Audience loyalty to Hubbard Street Dance Chicago is as strong as the company is spirited. For a recent performance at the Ahmanson Theatre, a couple originally from the Windy City had traveled from Palm Springs to experience the show. Standing ovations midway through the evening were not uncommon. And the crowd left starry-eyed, having witnessed three sets that mixed sorrow and joy, drama and subtlety, athleticism and romance. Yes, the emotional pull was overwhelming; the choreography, intricate and sophisticated. You could see why the contemporary group, founded in 1977, has gained such a following.
The first piece, Tabula Rasa, from Ohad Naharin of Batsheva Dance Company, explored themes such as connection and loss. Couples united and then fell apart. Or they zigzagged in every direction, chaotic forms whirling through space. In another segment, time slowed—literally—as the dancers crossed the stage at a glacial pace, rocking back and forth in a single line. The robotic, rhythmic movement was almost maddening to observe, but in the end, human interaction (at least somewhat) prevailed.
The middle program, 27’52”, by the Czech choreographer Jirí Kylián, opened with the dancers seemingly warming up onstage, with the house lights still on. It was as if we were witnessing something we shouldn’t have. Then words came over the sound system: “The artist’s expression is his soul made apparent.” As the piece progressed and the lights dimmed, the cast virtually revealed their naked selves: bodies contorted, agitated, tense, raw, vulnerable. Recorded words (in French? in German?) played forward and backward; the score was a cacophony of broken glass and clanging metal.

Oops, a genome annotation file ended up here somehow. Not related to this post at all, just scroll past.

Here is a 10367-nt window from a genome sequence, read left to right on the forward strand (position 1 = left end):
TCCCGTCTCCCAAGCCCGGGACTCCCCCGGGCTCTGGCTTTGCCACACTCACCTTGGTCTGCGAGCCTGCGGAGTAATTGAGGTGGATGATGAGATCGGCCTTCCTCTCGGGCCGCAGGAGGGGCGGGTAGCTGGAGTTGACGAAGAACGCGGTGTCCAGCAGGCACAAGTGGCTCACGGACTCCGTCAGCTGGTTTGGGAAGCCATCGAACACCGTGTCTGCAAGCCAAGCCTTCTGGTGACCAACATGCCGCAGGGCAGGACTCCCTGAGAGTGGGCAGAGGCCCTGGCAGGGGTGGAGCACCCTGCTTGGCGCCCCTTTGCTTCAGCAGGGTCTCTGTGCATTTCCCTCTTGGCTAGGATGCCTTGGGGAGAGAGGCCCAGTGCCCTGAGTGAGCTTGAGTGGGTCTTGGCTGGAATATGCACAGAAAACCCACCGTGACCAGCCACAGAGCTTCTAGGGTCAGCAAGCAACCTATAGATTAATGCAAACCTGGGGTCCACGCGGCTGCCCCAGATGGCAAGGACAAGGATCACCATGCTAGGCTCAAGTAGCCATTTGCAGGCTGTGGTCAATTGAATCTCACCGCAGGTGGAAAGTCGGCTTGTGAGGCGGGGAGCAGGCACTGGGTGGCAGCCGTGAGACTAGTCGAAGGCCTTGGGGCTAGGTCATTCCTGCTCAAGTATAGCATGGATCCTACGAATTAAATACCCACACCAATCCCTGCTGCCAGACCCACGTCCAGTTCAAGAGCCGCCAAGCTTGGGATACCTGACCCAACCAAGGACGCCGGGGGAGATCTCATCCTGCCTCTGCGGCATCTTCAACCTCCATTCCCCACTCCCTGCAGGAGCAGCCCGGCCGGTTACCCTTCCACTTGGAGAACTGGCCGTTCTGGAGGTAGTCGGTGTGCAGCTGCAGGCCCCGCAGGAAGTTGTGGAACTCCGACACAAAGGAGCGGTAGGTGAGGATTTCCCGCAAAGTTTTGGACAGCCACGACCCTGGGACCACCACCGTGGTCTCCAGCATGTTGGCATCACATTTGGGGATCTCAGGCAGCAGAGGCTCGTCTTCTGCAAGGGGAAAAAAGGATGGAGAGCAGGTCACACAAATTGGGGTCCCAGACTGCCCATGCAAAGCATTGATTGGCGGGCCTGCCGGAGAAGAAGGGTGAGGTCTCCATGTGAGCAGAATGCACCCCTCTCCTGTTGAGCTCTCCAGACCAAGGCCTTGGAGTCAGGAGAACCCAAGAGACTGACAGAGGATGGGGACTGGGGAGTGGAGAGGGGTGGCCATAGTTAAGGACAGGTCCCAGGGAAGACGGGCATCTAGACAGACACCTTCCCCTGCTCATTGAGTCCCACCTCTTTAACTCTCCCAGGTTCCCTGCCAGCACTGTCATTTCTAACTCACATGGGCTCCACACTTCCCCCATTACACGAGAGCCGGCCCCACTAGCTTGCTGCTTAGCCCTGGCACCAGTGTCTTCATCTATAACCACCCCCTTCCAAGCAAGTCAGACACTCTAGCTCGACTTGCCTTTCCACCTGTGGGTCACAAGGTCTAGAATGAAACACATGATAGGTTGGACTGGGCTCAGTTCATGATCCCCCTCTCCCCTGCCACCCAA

The final performance, Walking Mad, was choreographed by Johan Inger, formerly of Nederlands Dans Theater. Here the cast could let loose, with a production at once fun and energetic, comedic and theatrical, and set to the catchy drumbeat of “Boléro,” by Maurice Ravel. The dancers—alternately in bowler hats and trench coats or children’s party hats, primary colors, and frocks—explored love in all its variations: raunchy, innocent, playful.
We’re not alone in hoping they come back for more.
By Leilah Bernstein
Photo by Todd Rosenberg